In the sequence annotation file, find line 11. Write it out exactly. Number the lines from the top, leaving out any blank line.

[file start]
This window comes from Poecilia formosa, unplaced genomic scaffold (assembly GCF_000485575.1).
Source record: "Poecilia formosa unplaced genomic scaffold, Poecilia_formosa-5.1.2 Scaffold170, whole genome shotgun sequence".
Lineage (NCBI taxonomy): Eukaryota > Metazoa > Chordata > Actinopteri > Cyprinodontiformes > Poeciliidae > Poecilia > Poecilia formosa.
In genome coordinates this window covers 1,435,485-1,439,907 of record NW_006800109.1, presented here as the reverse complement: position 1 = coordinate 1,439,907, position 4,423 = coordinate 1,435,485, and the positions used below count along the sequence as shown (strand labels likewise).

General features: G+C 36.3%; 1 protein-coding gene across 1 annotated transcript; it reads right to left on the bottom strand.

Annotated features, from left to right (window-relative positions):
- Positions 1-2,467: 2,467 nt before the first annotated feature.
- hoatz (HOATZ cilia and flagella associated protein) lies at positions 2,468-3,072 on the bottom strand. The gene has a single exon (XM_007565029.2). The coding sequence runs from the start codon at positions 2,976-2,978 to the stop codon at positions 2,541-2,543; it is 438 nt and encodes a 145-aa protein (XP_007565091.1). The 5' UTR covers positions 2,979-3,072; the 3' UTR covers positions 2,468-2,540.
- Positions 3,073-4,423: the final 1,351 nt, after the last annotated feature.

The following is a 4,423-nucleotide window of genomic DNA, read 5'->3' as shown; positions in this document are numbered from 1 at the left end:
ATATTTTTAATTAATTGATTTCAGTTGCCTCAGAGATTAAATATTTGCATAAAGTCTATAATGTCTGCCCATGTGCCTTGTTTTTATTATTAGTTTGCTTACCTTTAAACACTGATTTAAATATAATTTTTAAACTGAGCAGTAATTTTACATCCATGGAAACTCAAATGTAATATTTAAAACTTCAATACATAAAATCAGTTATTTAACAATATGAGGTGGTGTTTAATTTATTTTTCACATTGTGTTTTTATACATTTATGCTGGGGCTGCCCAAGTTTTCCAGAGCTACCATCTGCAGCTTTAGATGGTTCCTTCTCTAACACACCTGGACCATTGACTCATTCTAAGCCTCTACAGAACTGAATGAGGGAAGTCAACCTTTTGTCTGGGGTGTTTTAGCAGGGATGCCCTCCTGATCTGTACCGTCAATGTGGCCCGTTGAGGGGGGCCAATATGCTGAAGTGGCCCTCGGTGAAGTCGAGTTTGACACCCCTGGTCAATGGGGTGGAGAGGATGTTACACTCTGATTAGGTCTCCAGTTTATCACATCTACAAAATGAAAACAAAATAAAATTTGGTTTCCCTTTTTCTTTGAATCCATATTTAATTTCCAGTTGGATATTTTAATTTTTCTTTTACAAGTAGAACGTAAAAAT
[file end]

ATATTTTTAATTAATTGATTTCAGTTGCCTCAGAGATTAAATATTTGCATAAAGTCTATAATGTCTGCCCATGTGCCTTGTTTTTATTATTAGTTTGCTTACCTTTAAACACTGATTTAAATATAATTTTTAAACTGAGCAGTAATTTTACATCCATGGAAACTCAAATGTAATATTTAAAACTTCAATACATAAAATCAGTTATTTAACAATATGAGGTGGTGTTTAATTTATTTTTCACATTGTGTTTTTATACATTTATGCTGGGGCTGCCCAAGTTTTCCAGAGCTACCATCTGCAGCTTTAGATGGTTCCTTCTCTAACACACCTGGACCATTGACTCATTCTAAGCCTCTACAGAACTGAATGAGGGAAGTCAACCTTTTGTCTGGGGTGTTTTAGCAGGGATGCCCTCCTGATCTGTACCGTCAATGTGGCCCGTTGAGGGGGGCCAATATGCTGAAGTGGCCCTCGGTGAAGTCGAGTTTGACACCCCTGGTCAATGGGGTGGAGAGGATGTTACACTCTGATTAGGTCTCCAGTTTATCACATCTACAAAATGAAAACAAAATAAAATTTGGTTTCCCTTTTTCTTTGAATCCATATTTAATTTCCAGTTGGATATTTTAATTTTTCTTTTACAAGTAGAACGTAAAAAT